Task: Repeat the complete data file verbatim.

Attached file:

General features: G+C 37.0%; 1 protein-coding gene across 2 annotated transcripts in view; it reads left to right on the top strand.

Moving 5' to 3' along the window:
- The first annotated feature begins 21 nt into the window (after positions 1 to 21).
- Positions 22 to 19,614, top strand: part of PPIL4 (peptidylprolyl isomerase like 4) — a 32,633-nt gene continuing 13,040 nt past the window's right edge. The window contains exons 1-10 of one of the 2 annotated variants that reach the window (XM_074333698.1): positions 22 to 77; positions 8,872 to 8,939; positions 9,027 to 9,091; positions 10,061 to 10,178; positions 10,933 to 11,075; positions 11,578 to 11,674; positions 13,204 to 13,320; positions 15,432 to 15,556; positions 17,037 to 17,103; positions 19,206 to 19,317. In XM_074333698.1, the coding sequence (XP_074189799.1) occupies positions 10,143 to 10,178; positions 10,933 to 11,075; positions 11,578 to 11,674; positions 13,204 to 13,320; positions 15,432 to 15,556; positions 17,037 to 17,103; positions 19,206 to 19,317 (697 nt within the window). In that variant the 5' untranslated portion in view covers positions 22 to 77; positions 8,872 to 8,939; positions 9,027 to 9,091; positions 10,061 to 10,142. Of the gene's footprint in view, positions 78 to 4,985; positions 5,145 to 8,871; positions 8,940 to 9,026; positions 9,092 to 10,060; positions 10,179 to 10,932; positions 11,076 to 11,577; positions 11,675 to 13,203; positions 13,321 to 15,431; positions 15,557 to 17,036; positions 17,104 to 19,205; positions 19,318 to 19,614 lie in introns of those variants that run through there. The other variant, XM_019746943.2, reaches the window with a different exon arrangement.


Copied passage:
General features: G+C 37.0%; 1 protein-coding gene across 2 annotated transcripts in view; it reads left to right on the top strand.

Moving 5' to 3' along the window:
- The first annotated feature begins 21 nt into the window (after positions 1 to 21).
- Positions 22 to 19,614, top strand: part of PPIL4 (peptidylprolyl isomerase like 4) — a 32,633-nt gene continuing 13,040 nt past the window's right edge. The window contains exons 1-10 of one of the 2 annotated variants that reach the window (XM_074333698.1): positions 22 to 77; positions 8,872 to 8,939; positions 9,027 to 9,091; positions 10,061 to 10,178; positions 10,933 to 11,075; positions 11,578 to 11,674; positions 13,204 to 13,320; positions 15,432 to 15,556; positions 17,037 to 17,103; positions 19,206 to 19,317. In XM_074333698.1, the coding sequence (XP_074189799.1) occupies positions 10,143 to 10,178; positions 10,933 to 11,075; positions 11,578 to 11,674; positions 13,204 to 13,320; positions 15,432 to 15,556; positions 17,037 to 17,103; positions 19,206 to 19,317 (697 nt within the window). In that variant the 5' untranslated portion in view covers positions 22 to 77; positions 8,872 to 8,939; positions 9,027 to 9,091; positions 10,061 to 10,142. Of the gene's footprint in view, positions 78 to 4,985; positions 5,145 to 8,871; positions 8,940 to 9,026; positions 9,092 to 10,060; positions 10,179 to 10,932; positions 11,076 to 11,577; positions 11,675 to 13,203; positions 13,321 to 15,431; positions 15,557 to 17,036; positions 17,104 to 19,205; positions 19,318 to 19,614 lie in introns of those variants that run through there. The other variant, XM_019746943.2, reaches the window with a different exon arrangement.